After that, things were just bad again. I remember going to a game against Colorado in November of '87, and there were probably 3000 people in the stands. The smart people were out hunting pheasants.

After another dismal season in 1988 K-State went looking for another head coach. If I remember correctly, the University of Iowa had beaten us pretty badly that season, and when K-State hired Bill Snyder, the offensive coordinator at Iowa, it wasn't much to cheer about. It was just another example of how we could only attract assistant coaches who were desparate for a head coaching job, not proven head coaches. Well, we did hire a proven head coach once, Stan Parrish, and turned him into an assistant coach for the rest of his career. Turns out I don't know much about coaches, 'cause Bill Snyder is now a legend in Kansas. His first win came against the University of North Texas (North Texas State in those days) and I went absolutely nuts. Fortunately, I was all alone, so there was no one around to witness this and have me committed.

Saturday night I expect I will be grilling some pork chops for us and Susanne's parents who are coming down for a visit. I'll log onto the Internet site where I listen to the games (thanks, Al). It's the start of a new season, and hope springs eternal.

Wednesday, August 20, 2008

Is This What Jesus Was Thinking?

I would love to know what you think of the video venue church. You can read about it by going to Mary DeMuth's blog:

You can see what yours truly thinks of video churches by going to her comments section.

Thursday, August 14, 2008

Love & Suffering

Our daughter, Linnea, has been sick all week. She is not quite 3 (she will be 3 on November 1, and she has reminded us over and over for the past month, "my birthday's coming up!"), and it is hard to watch and listen to her suffer. She told me on the phone this morning, "Daddy, I'm not feeling good."

Susanne and I have both been up in the night a lot with her this week and on one of those occasions a family in our church came to mind. I don't know them, but I know their situation: their four year-old son has battled brain tumors for quite a while now. And I thought, "if it's this hard to bear when your daughter can't sleep because of a bad, croupy cough, how does a parent do it when their child is violently ill or dying?"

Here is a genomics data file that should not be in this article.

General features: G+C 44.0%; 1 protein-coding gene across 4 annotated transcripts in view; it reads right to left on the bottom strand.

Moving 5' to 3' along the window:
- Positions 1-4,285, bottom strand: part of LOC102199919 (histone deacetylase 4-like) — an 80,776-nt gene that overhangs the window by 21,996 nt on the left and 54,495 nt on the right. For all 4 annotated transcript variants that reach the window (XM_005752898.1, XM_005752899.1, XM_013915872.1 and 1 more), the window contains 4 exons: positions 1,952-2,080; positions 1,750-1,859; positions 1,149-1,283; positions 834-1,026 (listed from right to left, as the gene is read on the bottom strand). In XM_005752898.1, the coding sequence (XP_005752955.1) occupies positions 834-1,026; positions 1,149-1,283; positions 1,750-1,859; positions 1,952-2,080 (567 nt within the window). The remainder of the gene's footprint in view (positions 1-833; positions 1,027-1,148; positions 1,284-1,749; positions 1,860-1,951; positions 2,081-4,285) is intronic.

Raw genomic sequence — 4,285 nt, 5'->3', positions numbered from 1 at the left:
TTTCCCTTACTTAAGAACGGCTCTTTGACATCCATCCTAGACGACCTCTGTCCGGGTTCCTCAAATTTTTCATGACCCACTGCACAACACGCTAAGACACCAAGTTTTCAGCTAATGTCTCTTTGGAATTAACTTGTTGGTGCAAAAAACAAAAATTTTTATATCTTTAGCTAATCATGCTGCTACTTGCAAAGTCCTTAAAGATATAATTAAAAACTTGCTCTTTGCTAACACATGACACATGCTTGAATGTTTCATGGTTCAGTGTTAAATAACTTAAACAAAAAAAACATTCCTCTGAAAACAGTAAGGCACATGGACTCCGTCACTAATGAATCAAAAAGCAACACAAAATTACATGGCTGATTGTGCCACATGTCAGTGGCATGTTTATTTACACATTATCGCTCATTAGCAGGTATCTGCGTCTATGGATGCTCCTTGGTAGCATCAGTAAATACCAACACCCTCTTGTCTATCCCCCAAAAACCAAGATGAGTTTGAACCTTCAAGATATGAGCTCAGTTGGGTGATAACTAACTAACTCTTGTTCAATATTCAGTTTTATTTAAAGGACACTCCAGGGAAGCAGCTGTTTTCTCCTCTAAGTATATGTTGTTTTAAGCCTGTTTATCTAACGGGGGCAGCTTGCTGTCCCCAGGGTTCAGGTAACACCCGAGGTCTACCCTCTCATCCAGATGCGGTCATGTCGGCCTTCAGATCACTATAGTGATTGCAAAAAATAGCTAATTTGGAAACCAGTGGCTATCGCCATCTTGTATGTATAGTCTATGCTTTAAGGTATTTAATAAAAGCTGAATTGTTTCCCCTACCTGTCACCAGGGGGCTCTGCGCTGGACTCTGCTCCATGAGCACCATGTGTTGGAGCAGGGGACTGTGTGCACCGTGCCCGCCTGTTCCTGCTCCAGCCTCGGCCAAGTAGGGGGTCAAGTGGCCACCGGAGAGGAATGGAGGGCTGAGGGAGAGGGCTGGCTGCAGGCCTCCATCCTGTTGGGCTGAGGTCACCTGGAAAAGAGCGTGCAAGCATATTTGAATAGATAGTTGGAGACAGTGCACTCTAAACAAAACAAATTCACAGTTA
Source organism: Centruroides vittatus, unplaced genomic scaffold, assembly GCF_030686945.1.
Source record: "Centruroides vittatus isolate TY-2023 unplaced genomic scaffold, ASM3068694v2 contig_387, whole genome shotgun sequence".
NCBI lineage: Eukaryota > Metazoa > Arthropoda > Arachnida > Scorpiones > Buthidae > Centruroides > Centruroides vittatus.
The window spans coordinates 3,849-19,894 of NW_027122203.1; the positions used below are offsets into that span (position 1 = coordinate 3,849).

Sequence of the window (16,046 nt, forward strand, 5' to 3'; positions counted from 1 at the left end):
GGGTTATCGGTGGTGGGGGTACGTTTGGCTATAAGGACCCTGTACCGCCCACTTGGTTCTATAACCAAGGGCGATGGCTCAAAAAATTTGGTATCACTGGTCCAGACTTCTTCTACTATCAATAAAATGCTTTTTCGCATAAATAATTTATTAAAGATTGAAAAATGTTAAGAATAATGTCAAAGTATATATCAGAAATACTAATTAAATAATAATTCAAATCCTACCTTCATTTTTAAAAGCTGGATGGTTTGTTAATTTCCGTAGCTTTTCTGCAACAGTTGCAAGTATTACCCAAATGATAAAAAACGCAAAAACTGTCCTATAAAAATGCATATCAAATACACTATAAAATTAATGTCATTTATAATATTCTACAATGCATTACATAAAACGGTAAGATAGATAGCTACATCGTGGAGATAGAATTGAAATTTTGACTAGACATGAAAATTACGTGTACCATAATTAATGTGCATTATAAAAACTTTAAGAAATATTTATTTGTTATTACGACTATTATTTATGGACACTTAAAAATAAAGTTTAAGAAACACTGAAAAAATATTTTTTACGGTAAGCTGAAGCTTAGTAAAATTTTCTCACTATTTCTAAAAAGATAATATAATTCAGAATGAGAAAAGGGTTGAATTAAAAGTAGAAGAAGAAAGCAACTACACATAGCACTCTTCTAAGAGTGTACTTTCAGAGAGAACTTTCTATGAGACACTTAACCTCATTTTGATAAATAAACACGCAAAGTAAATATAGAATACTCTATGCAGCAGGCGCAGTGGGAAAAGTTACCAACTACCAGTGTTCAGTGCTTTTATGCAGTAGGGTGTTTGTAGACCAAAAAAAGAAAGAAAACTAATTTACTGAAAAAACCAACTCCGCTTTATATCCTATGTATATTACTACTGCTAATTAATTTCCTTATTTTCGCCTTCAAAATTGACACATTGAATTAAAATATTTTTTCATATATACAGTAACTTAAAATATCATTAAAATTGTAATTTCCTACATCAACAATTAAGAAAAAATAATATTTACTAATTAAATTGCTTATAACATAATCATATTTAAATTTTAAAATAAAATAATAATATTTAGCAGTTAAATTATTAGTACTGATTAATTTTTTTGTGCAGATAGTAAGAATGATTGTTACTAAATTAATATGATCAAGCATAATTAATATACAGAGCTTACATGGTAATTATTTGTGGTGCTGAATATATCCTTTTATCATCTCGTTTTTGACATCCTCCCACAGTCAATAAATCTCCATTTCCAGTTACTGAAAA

Another thought: none of us, no matter how much we love someone, loves as much as God does. How painful it must be for him to see his children suffer, especially when the suffering is because they (we, I) refuse relationship with him.

Love and suffering go hand in hand. There's no way to separate the two, for God and for us.

Wednesday, August 6, 2008

The Shack and C.S. Lewis

Several of us were discussing The Shack recently, particularly all the controversy over its' theology. Personally, I feel that some of the ones who are warning against reading The Shack are missing the main point, which is that God is committed to friendship with us and continually provides opportunities for that to happen. It may seem unlikely that the Trinity would show up in a cabin to help a struggling man, as happens in The Shack; indeed, I am not expecting that is actually going to happen to me or anyone I know. Yet the premise is not so far-fetched. God already did something "way out there" in the Incarnation. That Jesus would reside in the womb of a young Jewish girl and be born into this world in the same manner as you and I is incredible! And it shows the lengths God will/did go to in order to have a relationship with us.

Theology matters to me, greatly. I think it is easy, though, to grab onto certain theological concerns and miss something important the author is saying. As I mentioned to my friends, we hold C. S. Lewis in high regard for his great volume of work, and we should. Meanwhile, there are probably many evangelicals who assume that Lewis believed all the same things many of us believe, but that isn't true.

I was thinking about this on my way to work this morning, and I recalled an article I read years ago by J. I. Packer about C. S. Lewis, and I thought I would link to that in this post. It turns out that you have to pay to read the whole article, but if you're interested it is well worth it. Here is the link:

Here is another article that points out some of the same things as the Christianity Today article:

Again, my point is, if we got all hung up on certain tenets of C. S. Lewis' theology we might never read his books, and we would be the poorer for it.

Friday, August 1, 2008

a meaningful quote . . .

I read a good book the other day, one of those ones that entices me to drop everything except what I just have to do. It's called So You Don't Want to go to Church Anymore, and you can read it, or more about it, here: The coauthor, Wayne Jacobsen, is one of the men behind the publication of The Shack.